Patients should be counseled that antibacterial drugs including Zmax should only be used to treat bacterial infections. They do not treat viral infections (e.g., the common cold). Not taking the complete prescribed dose may (1) decrease the effectiveness of the immediate treatment and (2) increase the likelihood that bacteria will develop resistance and will not be treatable by Zmax or other antibacterial drugs in the future.
Co-administration of nelfinavir at steady-state with a single dose of azithromycin (2 × 600 mg tablets) results in increased azithromycin serum concentrations. Although a dose adjustment of azithromycin is not recommended when administered in combination with nelfinavir, close monitoring for known side effects of azithromycin, such as liver enzyme abnormalities and hearing impairment, is warranted. (See ADVERSE REACTIONS.)
Azithromycin did not affect the prothrombin time response to a single dose of warfarin. However, prudent medical practice dictates careful monitoring of prothrombin time in all patients treated with azithromycin and warfarin concomitantly. Concurrent use of macrolides and warfarin in clinical practice has been associated with increased anticoagulant effects.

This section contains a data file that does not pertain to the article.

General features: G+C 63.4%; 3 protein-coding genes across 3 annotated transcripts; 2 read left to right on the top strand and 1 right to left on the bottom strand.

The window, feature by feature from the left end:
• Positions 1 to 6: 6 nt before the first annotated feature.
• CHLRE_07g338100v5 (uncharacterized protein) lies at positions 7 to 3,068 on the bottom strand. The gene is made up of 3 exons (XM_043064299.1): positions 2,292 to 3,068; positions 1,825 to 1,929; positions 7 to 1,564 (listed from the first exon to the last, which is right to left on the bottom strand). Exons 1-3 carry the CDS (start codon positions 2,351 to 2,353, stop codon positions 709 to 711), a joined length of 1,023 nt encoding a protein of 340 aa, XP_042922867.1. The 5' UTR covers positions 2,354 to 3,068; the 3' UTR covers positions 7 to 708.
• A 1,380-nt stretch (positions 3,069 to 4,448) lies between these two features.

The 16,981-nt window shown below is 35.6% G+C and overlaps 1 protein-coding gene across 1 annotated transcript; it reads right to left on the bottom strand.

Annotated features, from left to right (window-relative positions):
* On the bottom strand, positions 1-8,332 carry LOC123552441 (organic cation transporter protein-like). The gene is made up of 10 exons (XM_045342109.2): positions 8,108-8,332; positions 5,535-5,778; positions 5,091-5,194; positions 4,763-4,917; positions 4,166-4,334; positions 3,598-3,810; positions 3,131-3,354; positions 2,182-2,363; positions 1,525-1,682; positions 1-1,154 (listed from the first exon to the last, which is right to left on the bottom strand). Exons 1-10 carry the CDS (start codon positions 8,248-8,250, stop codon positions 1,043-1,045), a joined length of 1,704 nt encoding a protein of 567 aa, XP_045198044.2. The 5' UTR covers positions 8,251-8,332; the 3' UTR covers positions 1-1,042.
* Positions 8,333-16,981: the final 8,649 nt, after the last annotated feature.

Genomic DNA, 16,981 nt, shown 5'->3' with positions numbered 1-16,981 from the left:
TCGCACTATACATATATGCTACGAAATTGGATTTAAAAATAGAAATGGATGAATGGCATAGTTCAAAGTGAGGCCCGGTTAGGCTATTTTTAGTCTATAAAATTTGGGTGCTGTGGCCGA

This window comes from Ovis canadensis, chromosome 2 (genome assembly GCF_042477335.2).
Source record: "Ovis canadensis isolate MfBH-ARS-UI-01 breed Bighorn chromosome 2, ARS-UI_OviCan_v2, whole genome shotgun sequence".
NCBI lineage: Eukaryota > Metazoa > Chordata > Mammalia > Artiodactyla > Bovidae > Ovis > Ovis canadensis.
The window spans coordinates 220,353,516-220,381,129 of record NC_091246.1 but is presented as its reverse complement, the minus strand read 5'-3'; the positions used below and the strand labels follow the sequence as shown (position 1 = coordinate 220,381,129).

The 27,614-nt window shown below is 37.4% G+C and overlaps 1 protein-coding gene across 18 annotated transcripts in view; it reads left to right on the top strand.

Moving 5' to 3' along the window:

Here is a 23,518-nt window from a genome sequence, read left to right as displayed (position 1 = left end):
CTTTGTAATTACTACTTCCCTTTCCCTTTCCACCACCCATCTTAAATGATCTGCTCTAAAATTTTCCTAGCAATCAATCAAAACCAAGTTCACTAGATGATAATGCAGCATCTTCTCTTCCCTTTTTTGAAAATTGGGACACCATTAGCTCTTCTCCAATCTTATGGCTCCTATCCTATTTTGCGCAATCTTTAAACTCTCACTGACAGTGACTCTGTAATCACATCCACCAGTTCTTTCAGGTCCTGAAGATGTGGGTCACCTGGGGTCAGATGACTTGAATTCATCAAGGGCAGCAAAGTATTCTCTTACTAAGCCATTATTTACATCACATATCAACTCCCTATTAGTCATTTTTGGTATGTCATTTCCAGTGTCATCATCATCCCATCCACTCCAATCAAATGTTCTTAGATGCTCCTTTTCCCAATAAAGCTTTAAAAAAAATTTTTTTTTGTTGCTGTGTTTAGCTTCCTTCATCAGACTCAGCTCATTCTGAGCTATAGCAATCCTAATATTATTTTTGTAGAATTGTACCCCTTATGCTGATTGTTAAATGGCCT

Drug interaction studies were performed with azithromycin and other drugs likely to be co-administered. (See CLINICAL PHARMACOLOGY - Drug-Drug Interactions.) When used in therapeutic doses, azithromycin had a modest effect on the pharmacokinetics of atorvastatin, carbamazepine, cetirizine, didanosine, efavirenz, fluconazole, indinavir, midazolam, rifabutin, sildenafil, theophylline (intravenous and oral), triazolam, trimethoprim/sulfamethoxazole or zidovudine. Co-administration with efavirenz or fluconazole had a modest effect on the pharmacokinetics of azithromycin. No dosage adjustment of either drug is recommended when azithromycin is co-administered with any of the above agents.
Interactions with the drugs listed below have not been reported in clinical trials with azithromycin; however, no specific drug interaction studies have been performed to evaluate potential drug-drug interaction. Nonetheless, they have been observed with macrolide products. Until further data are developed regarding drug interactions when azithromycin and these drugs are used concomitantly, careful monitoring of patients is advised:
There are no reported laboratory test interactions.
Studies evaluating the use of repeated courses of Zmax have not been conducted.